Book Review: One of Our Thursdays is Missing

This is the sixth installment in Fforde’s Thursday Next series, and if, like me, you haven’t read any of the previous books, you’ll probably be hella confused. The series’ titular heroine (wait, can I write that?) is a no-nonsense detective in a world of nonsense. Using the fantastic technology of Fforde’s parallel universe, she travels into the Bookworld, a sort of distillation of the collective consciousness, where plots both new and classical are acted out for the sake of anyone currently reading the book in question.

Since Next travels and works within the worlds of famous literary works, you can imagine there is plenty of opportunity for parody, punning, and tongue-in-cheek references of all kinds.

This much I knew going in. What I didn’t realize is that the “real world” of Thursday Next, outside of the Bookworld where she works alongside the Jurisfiction policing service, is also an elaborately imagined parallel universe from our own, sharing much of our literary canon (with occasional tweaks), but with a very different history and modern political organization. Randomly enough, the Crimean War continues into the 1980s, Wales is an independent republic (and the UK as a political entity does not exist), and both neanderthals and humanoid robots are commonplace sights. Quite apart from her adventures in the Bookworld, Thursday lives in interesting times.

What I also was surprised to find is that this latest book doesn’t feature Thursday Next, it features the “written” Thursday Next. I.e., a fictional version of the Next of the previous books, who popped into existence in the Bookworld when the real Thursday Next’s adventures were ghostwritten into a marginally popular book series of its own. This seemed rather meta to me, and took me awhile to figure out. Especially because I didn’t realize at first that the original Thursday Next wasn’t also fictional in the context of Fforde’s universe, and that the books haven’t been self-referential since the beginning of the series, i.e., the world of Fforde’s novels including the existence of his very own novels, in an infinite regress.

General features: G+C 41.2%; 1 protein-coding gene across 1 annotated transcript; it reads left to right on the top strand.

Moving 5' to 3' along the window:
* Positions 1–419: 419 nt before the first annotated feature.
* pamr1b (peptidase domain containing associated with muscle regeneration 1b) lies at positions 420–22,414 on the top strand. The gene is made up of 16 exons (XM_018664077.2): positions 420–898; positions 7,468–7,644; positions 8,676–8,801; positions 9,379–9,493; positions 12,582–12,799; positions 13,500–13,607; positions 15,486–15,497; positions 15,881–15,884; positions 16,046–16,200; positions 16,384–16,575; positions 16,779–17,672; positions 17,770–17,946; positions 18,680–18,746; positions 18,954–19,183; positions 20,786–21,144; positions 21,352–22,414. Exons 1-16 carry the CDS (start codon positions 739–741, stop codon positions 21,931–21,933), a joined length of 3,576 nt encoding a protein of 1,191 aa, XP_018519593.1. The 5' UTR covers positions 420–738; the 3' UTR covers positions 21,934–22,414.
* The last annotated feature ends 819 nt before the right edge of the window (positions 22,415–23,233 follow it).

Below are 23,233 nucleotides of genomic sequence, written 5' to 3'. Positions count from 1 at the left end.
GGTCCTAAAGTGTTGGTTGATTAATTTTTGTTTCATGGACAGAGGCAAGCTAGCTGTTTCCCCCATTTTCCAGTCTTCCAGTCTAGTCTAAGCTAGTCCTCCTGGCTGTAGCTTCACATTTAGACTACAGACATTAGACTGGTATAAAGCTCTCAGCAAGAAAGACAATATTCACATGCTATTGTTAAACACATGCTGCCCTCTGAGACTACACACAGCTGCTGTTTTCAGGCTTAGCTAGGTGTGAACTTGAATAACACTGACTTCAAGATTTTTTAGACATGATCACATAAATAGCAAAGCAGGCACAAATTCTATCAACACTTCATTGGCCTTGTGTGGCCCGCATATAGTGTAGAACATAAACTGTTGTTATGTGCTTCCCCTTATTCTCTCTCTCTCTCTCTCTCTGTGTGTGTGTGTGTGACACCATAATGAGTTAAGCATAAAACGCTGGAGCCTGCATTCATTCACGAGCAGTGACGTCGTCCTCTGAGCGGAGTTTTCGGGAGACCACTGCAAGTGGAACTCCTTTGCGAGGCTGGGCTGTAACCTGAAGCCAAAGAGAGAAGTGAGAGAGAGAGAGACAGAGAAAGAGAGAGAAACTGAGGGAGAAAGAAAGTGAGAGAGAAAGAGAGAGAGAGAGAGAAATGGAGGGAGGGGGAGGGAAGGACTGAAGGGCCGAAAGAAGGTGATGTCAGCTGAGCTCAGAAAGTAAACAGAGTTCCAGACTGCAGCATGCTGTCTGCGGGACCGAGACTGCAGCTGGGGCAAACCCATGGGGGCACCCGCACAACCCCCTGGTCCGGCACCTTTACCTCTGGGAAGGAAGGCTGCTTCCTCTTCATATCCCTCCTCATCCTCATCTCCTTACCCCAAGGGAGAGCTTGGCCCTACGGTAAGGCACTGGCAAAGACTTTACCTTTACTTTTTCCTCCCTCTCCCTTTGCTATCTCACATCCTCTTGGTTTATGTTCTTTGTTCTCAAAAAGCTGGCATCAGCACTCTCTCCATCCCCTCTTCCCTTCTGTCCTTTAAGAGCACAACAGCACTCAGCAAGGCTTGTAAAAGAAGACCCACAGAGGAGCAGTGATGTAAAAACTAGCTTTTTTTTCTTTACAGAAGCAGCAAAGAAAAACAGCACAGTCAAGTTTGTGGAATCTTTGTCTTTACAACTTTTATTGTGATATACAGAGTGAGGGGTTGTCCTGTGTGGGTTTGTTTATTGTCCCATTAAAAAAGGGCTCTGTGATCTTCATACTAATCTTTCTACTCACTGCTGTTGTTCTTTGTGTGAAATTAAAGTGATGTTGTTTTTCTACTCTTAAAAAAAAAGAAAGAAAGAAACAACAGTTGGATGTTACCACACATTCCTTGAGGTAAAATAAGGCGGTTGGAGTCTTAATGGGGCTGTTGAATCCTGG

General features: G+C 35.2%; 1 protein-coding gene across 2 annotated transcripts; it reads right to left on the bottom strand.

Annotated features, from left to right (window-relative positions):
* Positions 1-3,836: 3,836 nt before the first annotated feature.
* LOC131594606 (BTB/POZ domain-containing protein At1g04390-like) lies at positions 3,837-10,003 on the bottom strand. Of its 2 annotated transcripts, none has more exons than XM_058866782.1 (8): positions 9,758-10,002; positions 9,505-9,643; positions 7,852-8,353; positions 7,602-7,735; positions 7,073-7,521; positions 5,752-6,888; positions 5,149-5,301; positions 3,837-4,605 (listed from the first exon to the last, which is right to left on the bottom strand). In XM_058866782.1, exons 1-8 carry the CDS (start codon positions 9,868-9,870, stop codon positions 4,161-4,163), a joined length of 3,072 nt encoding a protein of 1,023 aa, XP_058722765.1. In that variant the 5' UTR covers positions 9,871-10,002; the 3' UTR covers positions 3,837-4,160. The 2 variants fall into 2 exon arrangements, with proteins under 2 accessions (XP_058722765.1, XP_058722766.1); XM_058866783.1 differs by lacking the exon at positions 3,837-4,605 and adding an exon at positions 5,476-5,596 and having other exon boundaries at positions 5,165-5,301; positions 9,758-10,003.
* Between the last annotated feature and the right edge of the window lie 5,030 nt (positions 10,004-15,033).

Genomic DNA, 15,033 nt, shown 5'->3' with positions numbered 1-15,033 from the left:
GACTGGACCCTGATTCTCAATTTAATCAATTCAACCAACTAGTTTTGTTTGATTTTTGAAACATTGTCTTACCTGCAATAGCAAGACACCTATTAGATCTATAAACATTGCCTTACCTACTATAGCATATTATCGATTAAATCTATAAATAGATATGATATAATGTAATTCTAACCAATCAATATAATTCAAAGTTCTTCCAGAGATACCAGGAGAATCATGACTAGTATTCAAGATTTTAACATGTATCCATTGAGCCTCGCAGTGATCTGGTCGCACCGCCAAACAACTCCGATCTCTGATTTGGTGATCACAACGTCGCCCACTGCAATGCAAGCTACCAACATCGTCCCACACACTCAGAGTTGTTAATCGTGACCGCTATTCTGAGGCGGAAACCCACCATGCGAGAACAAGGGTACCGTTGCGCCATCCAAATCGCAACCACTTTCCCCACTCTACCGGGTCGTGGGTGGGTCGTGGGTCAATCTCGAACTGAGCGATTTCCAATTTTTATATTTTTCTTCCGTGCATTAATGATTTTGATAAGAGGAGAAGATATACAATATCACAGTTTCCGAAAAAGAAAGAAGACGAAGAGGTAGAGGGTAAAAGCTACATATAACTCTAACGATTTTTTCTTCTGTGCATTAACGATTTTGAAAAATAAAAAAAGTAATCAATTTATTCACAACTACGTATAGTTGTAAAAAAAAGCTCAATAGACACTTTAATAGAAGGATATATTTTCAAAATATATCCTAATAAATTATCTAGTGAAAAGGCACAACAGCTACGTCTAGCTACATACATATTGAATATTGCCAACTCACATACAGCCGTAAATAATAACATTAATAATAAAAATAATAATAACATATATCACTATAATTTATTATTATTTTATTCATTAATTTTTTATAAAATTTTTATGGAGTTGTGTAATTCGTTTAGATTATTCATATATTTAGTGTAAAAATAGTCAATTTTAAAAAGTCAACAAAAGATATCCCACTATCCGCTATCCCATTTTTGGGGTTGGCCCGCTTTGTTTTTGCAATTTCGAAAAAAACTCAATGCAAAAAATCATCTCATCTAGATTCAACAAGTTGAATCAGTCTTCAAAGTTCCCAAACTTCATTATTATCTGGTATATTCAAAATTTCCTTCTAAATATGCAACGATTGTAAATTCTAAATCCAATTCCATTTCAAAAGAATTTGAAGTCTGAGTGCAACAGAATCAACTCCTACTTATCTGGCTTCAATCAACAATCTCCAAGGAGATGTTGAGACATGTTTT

All this is a point in favour of not choosing this novel as your introduction to the series. But if you have read the previous books, you may wonder, how does this one stand up? Even though I can’t speak to that directly, I’ve read both of Fforde’s Nursery Crime novels (a third is upcoming), which are a spin-off from the Thursday Next series, and I devoured each in a day or two. Both proved satisfying crime stories with a streak of wicked humour. A world that includes serial killer gingerbread men and an alcoholic Humpty Dumpty does require a suspension of disbelief, but the absurdity never overpowered the whodunit narrative.

In One of Our Thursdays is Missing, however, I had some difficulty keeping track of what was going on, and as a result never really got hooked the way I was with these previous novels. The clever literary references are still there, of course. Thursday finds herself on the trail of a missing cabbie named Gatsby. “I didn’t know the Great Gatsby drove a cab,” she says. “No, not him, his brother. The mediocre Gatsby.” But the convolutions of the Bookworld, not to mention Fforde’s very weird “real world”, gave me too much to keep track of to be able to follow the mystery at the same time.

It seemed like the world-building took over and the plot took a backseat. Since everything was equally unusual/suspicious, I couldn’t follow the logic of what Thursday was thinking or doing, or the trail she was following, and as a result it felt less like figuring out the solution of a puzzle along with the hero than simply being told in narrative that the puzzle had been solved. And really, it’s a bit of a disappointment to read a Thursday Next book that turns out not to star Thursday Next. Though the written Thursday Next is sympathetic enough, she’s a bit too passive for a starring role.

I still love the concept of this series, but I’m sorry that this particular book wasn’t a little easier for me to get into. It’s not bad, by any means; it certainly wasn’t a slog to finish, it just wasn’t a stand-out for me.

(Viking, 2011)

Reprinted with permission from The Sleeping Hedgehog
Copyright (2011) The Sleeping Hedgehog